New York’s 1 Hotel Brooklyn Bridge has so many touchpoints I keep on thinking in retrospect of yet more things. Opened in February 2017, it is adjacent to Brooklyn Bridge Park, a conversion, thanks to then-Mayor of New York Michael Bloomberg, from old warehouses.
It is an 11-floor structure, a glass and metal new-build by Marvel Architects, with interiors by INC Architecture. The exterior is square, made from glass and metal and unpolished wood. It is flat-roofed to catch what will be 5,000 gallons of rainwater a year, that will be fed down through massive pipes that form columns in the two-floor lobby below, and on out to water the adjacent Brooklyn Bridge Park. It is again thanks to Michael Bloomberg, by the way, who helped make this gorgeous park, replacing what had been warehouses in times past. Today, those lucky enough to stay here can look across the Hudson to the Statue of Liberty and lower Manhattan.
Interiors, by INC of New York, feature concrete, reclaimed wood, steel doors and thousands of real green plants. There is some amazing art, including Rachel Mica Weiss’ Unbounded, also known as a ‘pile’ of 6,000 football-sized odd-shaped lumps of obsidian rocks, each tied, as if a parcel, with orange string. Over front desk is a gathering of black rubber strips: Jarrod Beck’s All OVEREACHOTHER.
In my gorgeous suite 907, I had two memorable wall ‘art’ pieces. One is a display of 750 ml-sized glass bottles, some holding living greenery; the bottles have been made by Edison Zapata and Romina Gonzales, of OffCentre. The other ‘artwork’ is a wall-set circular tap, which gives you distilled water.
Suite 907 is one of 26 in the 195-room hotel to have a hammock, as well as a remarkably comfy bed. Closets look as if they are fashioned from old packing crates, and coat hangers are marked ‘made from old maps’ and ‘made from papers’, as appropriate. I know that all electricity is purchased by 1 Hotels, on a corporate basis, from wind farms around the USA. My linens are laundered by eco-friendly companies. The suite also has what might be considered a plethora of standing aspidistra-type plants; to tend all this greenery, and nurture the ceiling-high living wall in the two-floor lobby, local landscaper Harrison Green has at least two specialists in the hotel two days a week.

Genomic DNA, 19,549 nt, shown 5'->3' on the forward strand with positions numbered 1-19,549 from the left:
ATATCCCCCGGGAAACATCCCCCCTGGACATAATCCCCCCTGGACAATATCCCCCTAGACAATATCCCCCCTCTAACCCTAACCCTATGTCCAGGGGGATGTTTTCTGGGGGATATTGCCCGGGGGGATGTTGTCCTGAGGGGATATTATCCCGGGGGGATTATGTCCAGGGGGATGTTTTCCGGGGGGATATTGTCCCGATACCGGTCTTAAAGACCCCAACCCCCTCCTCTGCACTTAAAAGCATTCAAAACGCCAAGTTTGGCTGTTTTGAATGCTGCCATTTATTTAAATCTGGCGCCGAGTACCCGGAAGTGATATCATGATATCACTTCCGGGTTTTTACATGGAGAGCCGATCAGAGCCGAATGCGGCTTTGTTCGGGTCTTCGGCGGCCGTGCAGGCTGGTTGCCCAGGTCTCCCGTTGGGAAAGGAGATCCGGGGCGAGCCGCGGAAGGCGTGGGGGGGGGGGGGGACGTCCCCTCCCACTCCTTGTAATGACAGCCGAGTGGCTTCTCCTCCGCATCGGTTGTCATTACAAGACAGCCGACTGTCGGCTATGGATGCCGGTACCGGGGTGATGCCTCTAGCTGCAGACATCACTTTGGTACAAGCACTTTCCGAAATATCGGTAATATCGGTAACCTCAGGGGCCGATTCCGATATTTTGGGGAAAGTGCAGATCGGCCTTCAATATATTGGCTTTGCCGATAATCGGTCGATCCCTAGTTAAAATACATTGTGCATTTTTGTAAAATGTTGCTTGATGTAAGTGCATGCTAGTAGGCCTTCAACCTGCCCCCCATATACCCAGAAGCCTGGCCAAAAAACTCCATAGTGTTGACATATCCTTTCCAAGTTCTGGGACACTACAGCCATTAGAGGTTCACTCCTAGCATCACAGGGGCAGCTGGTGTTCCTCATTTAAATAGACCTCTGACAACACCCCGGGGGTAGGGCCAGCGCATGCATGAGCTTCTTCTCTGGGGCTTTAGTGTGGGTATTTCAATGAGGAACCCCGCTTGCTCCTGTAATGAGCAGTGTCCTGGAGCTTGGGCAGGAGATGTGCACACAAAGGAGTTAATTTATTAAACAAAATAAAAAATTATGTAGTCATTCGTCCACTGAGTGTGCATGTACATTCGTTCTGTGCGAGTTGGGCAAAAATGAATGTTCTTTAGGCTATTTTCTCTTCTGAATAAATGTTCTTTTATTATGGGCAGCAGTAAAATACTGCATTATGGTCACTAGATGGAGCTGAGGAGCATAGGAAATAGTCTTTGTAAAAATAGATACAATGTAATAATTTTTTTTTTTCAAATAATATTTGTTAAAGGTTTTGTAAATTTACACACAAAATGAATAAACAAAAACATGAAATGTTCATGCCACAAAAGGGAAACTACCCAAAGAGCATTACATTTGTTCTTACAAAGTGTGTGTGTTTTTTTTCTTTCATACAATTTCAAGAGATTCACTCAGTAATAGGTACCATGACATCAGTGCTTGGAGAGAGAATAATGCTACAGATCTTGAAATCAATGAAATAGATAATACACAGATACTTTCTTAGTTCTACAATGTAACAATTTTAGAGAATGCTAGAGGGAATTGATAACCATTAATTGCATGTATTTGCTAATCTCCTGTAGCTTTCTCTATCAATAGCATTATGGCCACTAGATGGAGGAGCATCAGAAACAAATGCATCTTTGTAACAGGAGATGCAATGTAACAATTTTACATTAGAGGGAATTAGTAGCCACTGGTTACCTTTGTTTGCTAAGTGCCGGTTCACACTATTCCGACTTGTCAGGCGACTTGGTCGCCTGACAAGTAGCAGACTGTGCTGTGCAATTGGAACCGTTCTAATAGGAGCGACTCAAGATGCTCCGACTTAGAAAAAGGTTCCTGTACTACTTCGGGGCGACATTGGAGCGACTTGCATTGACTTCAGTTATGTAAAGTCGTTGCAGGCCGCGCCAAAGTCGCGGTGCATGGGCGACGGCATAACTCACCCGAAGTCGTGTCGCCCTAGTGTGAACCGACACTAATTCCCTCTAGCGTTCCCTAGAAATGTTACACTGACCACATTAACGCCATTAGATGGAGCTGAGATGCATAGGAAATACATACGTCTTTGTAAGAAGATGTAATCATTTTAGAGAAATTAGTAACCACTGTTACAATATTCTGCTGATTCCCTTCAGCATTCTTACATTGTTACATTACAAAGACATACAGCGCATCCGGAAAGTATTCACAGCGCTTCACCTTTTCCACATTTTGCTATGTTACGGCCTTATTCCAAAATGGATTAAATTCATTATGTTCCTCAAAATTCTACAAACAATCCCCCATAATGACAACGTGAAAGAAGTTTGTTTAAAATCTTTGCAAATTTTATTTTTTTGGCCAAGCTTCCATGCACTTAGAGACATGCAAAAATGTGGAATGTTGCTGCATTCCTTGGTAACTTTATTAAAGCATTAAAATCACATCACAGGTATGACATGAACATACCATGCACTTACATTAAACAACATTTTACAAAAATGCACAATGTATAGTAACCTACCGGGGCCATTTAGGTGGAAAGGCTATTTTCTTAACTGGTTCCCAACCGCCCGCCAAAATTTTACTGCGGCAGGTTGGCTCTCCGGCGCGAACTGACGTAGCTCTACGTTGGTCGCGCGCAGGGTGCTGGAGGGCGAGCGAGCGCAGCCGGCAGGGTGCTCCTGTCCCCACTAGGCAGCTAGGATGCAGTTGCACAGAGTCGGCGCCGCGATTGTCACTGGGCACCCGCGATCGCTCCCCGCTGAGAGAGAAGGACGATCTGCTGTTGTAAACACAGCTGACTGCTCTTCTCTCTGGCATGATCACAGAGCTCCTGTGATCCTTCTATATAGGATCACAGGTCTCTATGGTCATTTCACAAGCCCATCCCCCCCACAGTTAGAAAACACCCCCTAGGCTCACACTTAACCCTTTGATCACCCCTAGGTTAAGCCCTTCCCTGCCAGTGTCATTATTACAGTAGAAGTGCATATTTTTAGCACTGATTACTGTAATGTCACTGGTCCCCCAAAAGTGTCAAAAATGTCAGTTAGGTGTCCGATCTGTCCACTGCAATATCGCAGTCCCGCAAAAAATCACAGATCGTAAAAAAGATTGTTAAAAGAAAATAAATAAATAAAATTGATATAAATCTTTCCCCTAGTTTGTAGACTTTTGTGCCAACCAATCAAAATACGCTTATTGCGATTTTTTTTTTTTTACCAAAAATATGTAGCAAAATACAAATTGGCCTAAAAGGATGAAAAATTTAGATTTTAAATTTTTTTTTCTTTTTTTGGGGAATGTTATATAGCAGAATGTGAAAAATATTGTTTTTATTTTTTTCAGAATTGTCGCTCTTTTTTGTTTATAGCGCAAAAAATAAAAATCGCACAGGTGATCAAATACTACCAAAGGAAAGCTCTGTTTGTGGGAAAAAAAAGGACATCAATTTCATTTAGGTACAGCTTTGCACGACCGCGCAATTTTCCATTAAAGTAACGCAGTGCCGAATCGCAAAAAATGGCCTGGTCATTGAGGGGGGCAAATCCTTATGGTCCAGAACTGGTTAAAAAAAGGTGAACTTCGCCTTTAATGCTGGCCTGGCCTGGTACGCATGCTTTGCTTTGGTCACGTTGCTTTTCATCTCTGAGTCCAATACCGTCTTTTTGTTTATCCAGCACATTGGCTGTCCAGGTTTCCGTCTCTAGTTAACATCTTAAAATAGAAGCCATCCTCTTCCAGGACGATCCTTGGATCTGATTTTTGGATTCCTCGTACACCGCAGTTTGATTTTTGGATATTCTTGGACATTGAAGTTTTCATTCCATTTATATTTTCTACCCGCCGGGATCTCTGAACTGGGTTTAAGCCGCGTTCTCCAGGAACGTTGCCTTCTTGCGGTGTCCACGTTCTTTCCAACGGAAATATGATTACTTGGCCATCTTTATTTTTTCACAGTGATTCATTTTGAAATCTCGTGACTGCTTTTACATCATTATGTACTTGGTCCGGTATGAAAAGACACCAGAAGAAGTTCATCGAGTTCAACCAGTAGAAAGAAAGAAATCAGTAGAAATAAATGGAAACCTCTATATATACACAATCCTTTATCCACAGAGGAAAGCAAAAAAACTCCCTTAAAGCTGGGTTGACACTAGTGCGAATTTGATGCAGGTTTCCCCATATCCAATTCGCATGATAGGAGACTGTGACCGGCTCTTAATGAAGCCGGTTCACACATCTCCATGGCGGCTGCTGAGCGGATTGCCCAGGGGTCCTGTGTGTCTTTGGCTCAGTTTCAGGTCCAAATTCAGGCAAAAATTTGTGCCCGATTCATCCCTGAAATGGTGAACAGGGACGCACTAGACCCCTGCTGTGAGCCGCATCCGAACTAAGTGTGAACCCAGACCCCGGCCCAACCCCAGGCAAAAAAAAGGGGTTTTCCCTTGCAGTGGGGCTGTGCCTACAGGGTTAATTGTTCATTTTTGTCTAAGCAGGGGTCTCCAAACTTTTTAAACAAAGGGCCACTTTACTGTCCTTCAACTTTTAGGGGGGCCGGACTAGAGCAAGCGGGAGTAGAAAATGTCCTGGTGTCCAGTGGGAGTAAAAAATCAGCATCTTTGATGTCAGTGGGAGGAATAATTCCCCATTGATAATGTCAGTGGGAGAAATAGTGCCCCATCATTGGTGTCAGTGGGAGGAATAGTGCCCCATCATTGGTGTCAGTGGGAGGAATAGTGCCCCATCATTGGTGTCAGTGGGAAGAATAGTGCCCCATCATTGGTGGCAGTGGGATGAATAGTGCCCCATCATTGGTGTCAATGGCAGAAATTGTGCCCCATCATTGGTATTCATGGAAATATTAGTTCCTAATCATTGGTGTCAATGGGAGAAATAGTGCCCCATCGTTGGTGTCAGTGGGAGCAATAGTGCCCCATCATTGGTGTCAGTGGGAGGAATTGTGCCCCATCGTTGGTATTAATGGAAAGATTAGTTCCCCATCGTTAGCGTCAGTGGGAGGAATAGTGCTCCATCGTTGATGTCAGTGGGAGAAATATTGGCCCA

Having been out for dinner last night, I only had breakfast here. The choice was Neighbors, a grab-n-go outlet with the menu projected on to the wall behind the servers, or Osprey, a large space that flows out to the park-set terrace. Osprey is own-run, overseen by Ivy Stark, who is also a sommelier. The omelette here comes with heirloom tomatoes, feta and oregano, and the butter is whipped pumpkin purée.
There are rush baskets of apples and a wooden urn of apple cider by elevators, and all the seating in the lobby, both at low-down collapse-type chairs as well as high-set communal tables, appears to be unofficial WeWork offerings, perhaps for those who work in one of the myriad of tech studios around (there are many buildings, also, currently being brought to 2018 style).
GM Hans Schaepman says that, summer long, the rooftop with the pool that seems to be a ubiquitous feature of US new-builds these days is the venue for early-evening networking; a bar on the 10th floor perhaps suffices when winter weather sets in. Oh, there is so much to say about this unforgettable hotel. Schaepman also explained that his 300 team members are rewarded not only for hotel-run community projects but also for anything that a team member organises in own time; spend a day cleaning up a local school’s garden, for instance, and you get a day’s salary.
The team here are younger and perhaps noticeably more alert than in some of New York’s other luxury hotels. They are committed to the property’s stance on sustainability, and they love its happenings. Such mammoths as Apple stay here, making use of a ballroom – sorry, Event Space – that seats 350 and flows outside to the park. Yuppie staycationing Americans of all ages are so drawn to the hotel’s setting, rooftop pool and restaurants-bars that weekend rates soar to over $600 (go weeknight and they are well under $500).
Finally, a story Hans Schaepman told me as I was leaving. He was recently approached by someone wanting a concierge position. In interviews, his policy is getting applicants to talk about what is important to them. It turned out this young man has been going home to Costa Rica every summer to help build houses for underprivileged. He was a natural fit for the hotel, says Schaepman.